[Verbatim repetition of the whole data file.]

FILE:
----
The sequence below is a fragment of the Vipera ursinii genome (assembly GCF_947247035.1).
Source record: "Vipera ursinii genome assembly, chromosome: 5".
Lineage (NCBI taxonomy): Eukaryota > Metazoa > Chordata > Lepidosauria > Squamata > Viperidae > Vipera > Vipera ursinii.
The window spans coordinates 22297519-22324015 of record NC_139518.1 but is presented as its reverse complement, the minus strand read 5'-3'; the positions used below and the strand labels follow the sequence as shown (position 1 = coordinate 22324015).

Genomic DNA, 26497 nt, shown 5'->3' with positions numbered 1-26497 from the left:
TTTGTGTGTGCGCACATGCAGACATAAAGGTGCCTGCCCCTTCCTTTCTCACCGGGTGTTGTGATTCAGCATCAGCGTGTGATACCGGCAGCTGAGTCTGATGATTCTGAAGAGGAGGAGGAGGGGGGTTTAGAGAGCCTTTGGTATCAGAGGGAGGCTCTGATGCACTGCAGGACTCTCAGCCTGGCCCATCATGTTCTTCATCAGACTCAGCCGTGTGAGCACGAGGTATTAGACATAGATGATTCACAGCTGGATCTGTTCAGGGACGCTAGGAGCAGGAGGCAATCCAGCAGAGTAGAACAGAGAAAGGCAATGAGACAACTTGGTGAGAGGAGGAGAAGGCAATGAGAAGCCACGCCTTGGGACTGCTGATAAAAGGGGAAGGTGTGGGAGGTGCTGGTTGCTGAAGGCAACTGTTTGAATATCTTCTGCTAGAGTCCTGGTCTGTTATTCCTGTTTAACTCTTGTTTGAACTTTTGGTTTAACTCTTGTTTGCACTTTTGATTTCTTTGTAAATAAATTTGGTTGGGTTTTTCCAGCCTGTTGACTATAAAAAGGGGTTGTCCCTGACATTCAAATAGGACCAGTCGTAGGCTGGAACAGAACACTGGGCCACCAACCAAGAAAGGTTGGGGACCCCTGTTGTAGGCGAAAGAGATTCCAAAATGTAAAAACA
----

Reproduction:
The sequence below is a fragment of the Vipera ursinii genome (assembly GCF_947247035.1).
Source record: "Vipera ursinii genome assembly, chromosome: 5".
Lineage (NCBI taxonomy): Eukaryota > Metazoa > Chordata > Lepidosauria > Squamata > Viperidae > Vipera > Vipera ursinii.
The window spans coordinates 22297519-22324015 of record NC_139518.1 but is presented as its reverse complement, the minus strand read 5'-3'; the positions used below and the strand labels follow the sequence as shown (position 1 = coordinate 22324015).

Genomic DNA, 26497 nt, shown 5'->3' with positions numbered 1-26497 from the left:
TTTGTGTGTGCGCACATGCAGACATAAAGGTGCCTGCCCCTTCCTTTCTCACCGGGTGTTGTGATTCAGCATCAGCGTGTGATACCGGCAGCTGAGTCTGATGATTCTGAAGAGGAGGAGGAGGGGGGTTTAGAGAGCCTTTGGTATCAGAGGGAGGCTCTGATGCACTGCAGGACTCTCAGCCTGGCCCATCATGTTCTTCATCAGACTCAGCCGTGTGAGCACGAGGTATTAGACATAGATGATTCACAGCTGGATCTGTTCAGGGACGCTAGGAGCAGGAGGCAATCCAGCAGAGTAGAACAGAGAAAGGCAATGAGACAACTTGGTGAGAGGAGGAGAAGGCAATGAGAAGCCACGCCTTGGGACTGCTGATAAAAGGGGAAGGTGTGGGAGGTGCTGGTTGCTGAAGGCAACTGTTTGAATATCTTCTGCTAGAGTCCTGGTCTGTTATTCCTGTTTAACTCTTGTTTGAACTTTTGGTTTAACTCTTGTTTGCACTTTTGATTTCTTTGTAAATAAATTTGGTTGGGTTTTTCCAGCCTGTTGACTATAAAAAGGGGTTGTCCCTGACATTCAAATAGGACCAGTCGTAGGCTGGAACAGAACACTGGGCCACCAACCAAGAAAGGTTGGGGACCCCTGTTGTAGGCGAAAGAGATTCCAAAATGTAAAAACA